And the alphabet is no different.
I mean it when I say this: you can learn the Arabic alphabet from complete scratch (and how the letters look in different words) in just a few days.
That’s not being over-optimistic.
Add in a little bit of practice (and an understanding of the four main features) and you are on the right path to learning Arabic alphabet.
Your future self will thank you!
- Language Blog
- Meet Our Team
- Media & Press
Download this article as a FREE PDF ?
What is your current level in Swedish?
Perfect! You’ve now got access to my most effective [level] Swedish tips…
Where shall I send the tips and your PDF?
We will protect your data in accordance with our data policy.
What is your current level in Danish?
Perfect! You’ve now got access to my most effective [level] Danish tips…
What can we do better? If I could make something to help you right now, w hat would it be?
Which language are you learning?
What is your current level in [language] ?
Perfect! You’ve now got access to my most effective [level] [language] tips, PLUS your free StoryLearning Kit…
Where shall I send them?
Download this article as a FREE PDF?
Great! Where shall I send my best online teaching tips and your PDF?
Download this article as a FREE PDF ?
What is your current level in Arabic?
Perfect! You’ve now got access to my most effective [level] Arabic tips…
FREE StoryLearning Kit!
Join my email newsletter and get FREE access to your StoryLearning Kit — discover how to learn languages through the power of story!
Download a FREE Story in Japanese!
Enter your email address below to get a FREE short story in Japanese and start learning Japanese quickly and naturally with my StoryLearning® method!
What is your current level in Japanese?
Perfect! You’ve now got access to the Japanese StoryLearning® Pack …
Where shall I send your download link?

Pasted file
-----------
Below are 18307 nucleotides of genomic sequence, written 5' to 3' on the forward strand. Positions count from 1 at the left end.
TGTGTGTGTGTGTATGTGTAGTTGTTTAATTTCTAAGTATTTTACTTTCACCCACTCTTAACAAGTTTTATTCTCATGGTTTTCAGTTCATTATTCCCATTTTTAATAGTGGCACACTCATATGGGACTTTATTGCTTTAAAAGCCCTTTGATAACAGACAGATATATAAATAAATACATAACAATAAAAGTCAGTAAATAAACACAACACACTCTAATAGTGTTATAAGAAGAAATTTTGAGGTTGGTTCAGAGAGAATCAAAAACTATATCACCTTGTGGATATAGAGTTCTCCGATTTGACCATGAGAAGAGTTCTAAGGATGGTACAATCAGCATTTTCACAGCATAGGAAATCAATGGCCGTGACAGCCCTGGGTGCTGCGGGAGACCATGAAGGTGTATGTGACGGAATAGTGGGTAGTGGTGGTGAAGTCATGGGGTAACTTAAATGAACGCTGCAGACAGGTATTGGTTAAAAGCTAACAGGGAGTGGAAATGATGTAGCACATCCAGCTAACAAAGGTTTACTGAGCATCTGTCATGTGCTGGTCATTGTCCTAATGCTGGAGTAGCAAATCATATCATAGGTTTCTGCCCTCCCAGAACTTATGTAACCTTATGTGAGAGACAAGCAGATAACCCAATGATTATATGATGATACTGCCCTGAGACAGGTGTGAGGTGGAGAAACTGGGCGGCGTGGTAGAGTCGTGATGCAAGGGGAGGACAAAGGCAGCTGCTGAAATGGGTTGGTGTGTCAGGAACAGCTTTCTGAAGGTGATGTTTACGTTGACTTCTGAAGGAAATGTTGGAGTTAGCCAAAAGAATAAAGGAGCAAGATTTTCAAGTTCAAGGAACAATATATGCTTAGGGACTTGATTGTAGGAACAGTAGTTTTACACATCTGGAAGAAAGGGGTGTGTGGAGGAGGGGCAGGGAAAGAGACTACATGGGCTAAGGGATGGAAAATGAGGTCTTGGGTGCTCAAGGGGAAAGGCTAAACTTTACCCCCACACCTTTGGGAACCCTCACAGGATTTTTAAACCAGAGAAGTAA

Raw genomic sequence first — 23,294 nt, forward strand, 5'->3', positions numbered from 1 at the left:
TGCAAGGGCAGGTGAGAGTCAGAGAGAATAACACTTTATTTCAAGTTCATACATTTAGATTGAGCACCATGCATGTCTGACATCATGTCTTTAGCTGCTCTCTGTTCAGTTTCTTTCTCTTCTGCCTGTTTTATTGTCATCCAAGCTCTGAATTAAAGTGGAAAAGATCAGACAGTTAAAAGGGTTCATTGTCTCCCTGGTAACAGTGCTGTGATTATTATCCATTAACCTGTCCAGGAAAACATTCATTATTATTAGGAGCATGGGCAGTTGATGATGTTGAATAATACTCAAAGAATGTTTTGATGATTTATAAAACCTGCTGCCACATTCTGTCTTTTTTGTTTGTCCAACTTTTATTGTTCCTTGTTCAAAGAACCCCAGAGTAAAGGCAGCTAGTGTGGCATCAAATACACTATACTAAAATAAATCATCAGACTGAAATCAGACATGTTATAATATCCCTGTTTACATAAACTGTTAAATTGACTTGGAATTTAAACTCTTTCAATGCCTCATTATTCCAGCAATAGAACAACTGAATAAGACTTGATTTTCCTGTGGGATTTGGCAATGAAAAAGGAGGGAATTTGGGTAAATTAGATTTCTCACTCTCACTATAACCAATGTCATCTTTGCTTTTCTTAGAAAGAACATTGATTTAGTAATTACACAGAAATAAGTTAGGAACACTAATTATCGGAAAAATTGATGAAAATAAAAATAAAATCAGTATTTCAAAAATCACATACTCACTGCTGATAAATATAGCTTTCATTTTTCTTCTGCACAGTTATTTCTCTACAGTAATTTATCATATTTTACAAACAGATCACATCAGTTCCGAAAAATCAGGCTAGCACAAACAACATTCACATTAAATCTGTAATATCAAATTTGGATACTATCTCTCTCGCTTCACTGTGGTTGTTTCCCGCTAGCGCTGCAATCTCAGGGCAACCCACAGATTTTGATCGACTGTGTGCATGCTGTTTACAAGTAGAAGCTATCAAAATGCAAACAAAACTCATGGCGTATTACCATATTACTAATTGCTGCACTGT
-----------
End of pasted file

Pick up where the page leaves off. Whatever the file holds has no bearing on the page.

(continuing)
Download Your FREE Natural Japanese Grammar Pack
Enter your email address below to get free access to my Natural Japanese Grammar Pack and learn to internalise Japanese grammar quickly and naturally through stories.
Perfect! You’ve now got access to the Natural Japanese Grammar Pack …
What is your current level in Portuguese?
Perfect! You’ve now got access to the Natural Portuguese Grammar Pack …
What is your current level in German?
Perfect! You’ve now got access to the Natural German Grammar Pack …
Train as an Online Language Teacher and Earn from Home
The next cohort of my Certificate of Online Language Teaching will open soon. Join the waiting list, and we’ll notify you as soon as enrolment is open!
Perfect! You’ve now got access to my most effective [level] Portuguese tips…
What is your current level in Turkish?
Perfect! You’ve now got access to my most effective [level] Turkish tips…
What is your current level in French?
Perfect! You’ve now got access to the French Vocab Power Pack …
What is your current level in Italian?
Perfect! You’ve now got access to the Italian Vocab Power Pack …
Perfect! You’ve now got access to the German Vocab Power Pack …
Perfect! You’ve now got access to the Japanese Vocab Power Pack …
Download Your FREE Japanese Vocab Power Pack
Enter your email address below to get free access to my Japanese Vocab Power Pack and learn essential Japanese words and phrases quickly and naturally. (ALL levels!)
Download Your FREE German Vocab Power Pack
Enter your email address below to get free access to my German Vocab Power Pack and learn essential German words and phrases quickly and naturally. (ALL levels!)
Download Your FREE Italian Vocab Power Pack
Enter your email address below to get free access to my Italian Vocab Power Pack and learn essential Italian words and phrases quickly and naturally. (ALL levels!)
Download Your FREE French Vocab Power Pack